The World Wide Web Consortium, which purports to be an “open forum” for standards discussion, doesn’t exactly live up to its own claims.
Earlier on Monday, the W3C barred one of my colleagues, News.com reporter Anne Broache, from attending a “Toward More Transparent Government” conference held, ironically, in a government building in Washington, D.C.
The conference Web site clearly says: “Conversations and results are public.”
But Danny Weitzner, one of the W3C’s policy directors and event co-chair, repeatedly claimed in a followup telephone conversation that, by “public,” the W3C actually means “closed to the public.” Weitzner was the person who personally barred my colleague from entering the conference.
If they ever need a replacement for Tony Snow, here he is..
For months, the Justice Department and Atty. Gen. Alberto R. Gonzales have taken political heat for the purge of eight U.S. attorneys last year.
Now the fallout is starting to hit the department in federal courtrooms around the country.
Defense lawyers in a growing number of cases are raising questions about the motives of government lawyers who have brought charges against their clients. In court papers, they are citing the furor over the U.S. attorney dismissals as evidence that their cases may have been infected by politics.
Justice officials say those concerns are unfounded and constitute desperate measures by desperate defendants. But the affair has given defendants and their lawyers some new energy, which is complicating life for the prosecutors.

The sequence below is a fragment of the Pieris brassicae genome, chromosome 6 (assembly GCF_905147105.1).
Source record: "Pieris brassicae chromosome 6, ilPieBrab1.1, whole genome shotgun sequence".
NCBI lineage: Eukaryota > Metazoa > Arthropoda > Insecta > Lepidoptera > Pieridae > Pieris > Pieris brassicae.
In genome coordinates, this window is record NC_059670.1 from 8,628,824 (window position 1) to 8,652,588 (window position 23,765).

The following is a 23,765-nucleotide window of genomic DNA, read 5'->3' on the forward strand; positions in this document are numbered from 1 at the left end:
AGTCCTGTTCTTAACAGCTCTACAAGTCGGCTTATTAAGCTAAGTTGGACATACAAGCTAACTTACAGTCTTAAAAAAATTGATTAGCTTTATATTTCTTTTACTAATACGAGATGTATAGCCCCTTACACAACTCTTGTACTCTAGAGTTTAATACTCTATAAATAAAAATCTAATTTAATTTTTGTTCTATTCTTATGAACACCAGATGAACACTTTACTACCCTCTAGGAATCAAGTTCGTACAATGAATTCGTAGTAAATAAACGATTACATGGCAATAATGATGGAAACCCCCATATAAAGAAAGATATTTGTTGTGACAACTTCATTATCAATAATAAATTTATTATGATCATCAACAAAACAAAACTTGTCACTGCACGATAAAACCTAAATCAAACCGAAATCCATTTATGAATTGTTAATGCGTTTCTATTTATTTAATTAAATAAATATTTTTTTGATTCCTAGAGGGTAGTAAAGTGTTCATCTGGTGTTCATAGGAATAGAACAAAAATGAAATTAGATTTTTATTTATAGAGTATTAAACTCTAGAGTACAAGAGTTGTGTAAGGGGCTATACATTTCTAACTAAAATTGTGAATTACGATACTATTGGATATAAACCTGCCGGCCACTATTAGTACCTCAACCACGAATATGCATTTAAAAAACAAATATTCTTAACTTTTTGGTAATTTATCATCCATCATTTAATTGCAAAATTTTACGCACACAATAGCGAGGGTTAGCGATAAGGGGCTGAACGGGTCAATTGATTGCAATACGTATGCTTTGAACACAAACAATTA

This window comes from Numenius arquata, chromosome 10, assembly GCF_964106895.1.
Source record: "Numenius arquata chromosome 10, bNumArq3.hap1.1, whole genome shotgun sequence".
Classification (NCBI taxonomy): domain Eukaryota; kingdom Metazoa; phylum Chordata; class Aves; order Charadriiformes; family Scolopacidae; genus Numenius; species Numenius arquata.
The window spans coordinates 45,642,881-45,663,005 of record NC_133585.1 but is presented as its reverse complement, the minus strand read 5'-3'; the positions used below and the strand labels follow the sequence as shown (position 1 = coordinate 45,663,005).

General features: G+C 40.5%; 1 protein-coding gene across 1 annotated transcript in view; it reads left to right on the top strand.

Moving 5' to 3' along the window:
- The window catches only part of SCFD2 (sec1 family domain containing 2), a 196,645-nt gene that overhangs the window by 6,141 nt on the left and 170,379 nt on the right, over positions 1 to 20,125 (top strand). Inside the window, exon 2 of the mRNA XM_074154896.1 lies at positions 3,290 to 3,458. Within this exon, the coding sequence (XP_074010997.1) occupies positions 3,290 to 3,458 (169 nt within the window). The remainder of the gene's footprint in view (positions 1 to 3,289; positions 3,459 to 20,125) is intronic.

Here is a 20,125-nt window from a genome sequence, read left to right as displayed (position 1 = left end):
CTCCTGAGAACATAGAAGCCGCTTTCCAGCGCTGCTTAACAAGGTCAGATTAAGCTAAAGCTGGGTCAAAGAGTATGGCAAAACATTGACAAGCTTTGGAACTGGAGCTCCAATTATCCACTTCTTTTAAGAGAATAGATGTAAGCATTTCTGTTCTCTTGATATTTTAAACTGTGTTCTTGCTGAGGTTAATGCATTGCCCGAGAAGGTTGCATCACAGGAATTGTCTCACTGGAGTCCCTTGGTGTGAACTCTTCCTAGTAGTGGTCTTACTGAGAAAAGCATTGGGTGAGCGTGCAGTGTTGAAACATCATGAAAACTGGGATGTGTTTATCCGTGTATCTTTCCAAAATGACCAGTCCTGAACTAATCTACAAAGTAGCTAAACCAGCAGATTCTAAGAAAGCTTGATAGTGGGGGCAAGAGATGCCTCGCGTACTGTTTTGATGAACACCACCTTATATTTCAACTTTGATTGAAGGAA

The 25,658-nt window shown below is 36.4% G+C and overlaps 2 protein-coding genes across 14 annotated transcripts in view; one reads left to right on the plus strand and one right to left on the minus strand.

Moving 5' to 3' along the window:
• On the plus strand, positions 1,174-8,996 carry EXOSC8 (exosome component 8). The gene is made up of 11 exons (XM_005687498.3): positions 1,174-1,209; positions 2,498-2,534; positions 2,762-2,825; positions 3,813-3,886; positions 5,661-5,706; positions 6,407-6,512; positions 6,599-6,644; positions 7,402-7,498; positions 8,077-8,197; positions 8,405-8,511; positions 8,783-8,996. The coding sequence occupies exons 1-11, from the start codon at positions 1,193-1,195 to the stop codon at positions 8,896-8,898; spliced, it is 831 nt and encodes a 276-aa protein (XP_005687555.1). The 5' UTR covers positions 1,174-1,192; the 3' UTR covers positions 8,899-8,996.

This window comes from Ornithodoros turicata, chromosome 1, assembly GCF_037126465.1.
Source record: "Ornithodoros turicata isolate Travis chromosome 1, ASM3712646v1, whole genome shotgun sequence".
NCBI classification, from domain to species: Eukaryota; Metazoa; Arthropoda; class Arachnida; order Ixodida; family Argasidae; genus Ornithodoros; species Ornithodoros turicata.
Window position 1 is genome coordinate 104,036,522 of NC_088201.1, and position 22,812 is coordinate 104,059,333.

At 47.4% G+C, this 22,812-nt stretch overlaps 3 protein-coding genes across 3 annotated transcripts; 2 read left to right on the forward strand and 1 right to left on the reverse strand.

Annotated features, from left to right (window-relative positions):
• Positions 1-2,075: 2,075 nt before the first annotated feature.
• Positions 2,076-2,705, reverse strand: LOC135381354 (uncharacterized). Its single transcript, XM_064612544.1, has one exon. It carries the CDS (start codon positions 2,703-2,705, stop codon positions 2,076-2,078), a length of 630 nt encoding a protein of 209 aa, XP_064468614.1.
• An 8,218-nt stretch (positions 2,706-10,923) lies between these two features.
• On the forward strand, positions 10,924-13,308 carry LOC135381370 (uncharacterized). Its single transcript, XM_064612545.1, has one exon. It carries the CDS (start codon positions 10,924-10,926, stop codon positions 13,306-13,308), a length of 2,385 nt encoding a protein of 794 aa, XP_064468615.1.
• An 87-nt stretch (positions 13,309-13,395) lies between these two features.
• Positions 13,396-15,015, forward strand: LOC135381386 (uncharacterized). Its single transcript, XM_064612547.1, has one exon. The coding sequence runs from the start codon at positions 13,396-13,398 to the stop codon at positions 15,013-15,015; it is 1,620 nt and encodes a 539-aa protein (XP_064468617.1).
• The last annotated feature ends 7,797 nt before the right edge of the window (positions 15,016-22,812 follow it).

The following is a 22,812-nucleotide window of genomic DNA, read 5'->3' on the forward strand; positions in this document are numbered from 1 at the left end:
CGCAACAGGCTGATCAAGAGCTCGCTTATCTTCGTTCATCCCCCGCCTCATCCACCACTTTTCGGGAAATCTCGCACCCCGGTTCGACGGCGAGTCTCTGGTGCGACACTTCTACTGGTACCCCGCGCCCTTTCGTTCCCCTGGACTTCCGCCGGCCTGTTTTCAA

In other words, thanks to the Bush gang’s shameless attempts to politicize every aspect of the federal government, the president, the attorney general, and their cohorts have made it more difficult to prosecute corruption. Way to go, guys.
Call center agent: “Meneer, gebruikt u Microsoft Outlook Express?”
Klant: “Nee, nee, per ongeluk denk ik…”
E-mail records are missing for 51 of the 88 White House officials who had electronic message accounts with the Republican National Committee, the House Oversight Committee said Monday.
The Bush administration may have committed “extensive” violations of a law requiring that certain records be preserved, said the committee’s Democratic chairman, adding that the panel will deepen its probe into the use of political e-mail accounts.
The committee’s interim report said the number of White House officials who had RNC e-mail accounts, and the number of messages they sent and received, were more extensive than previously realized.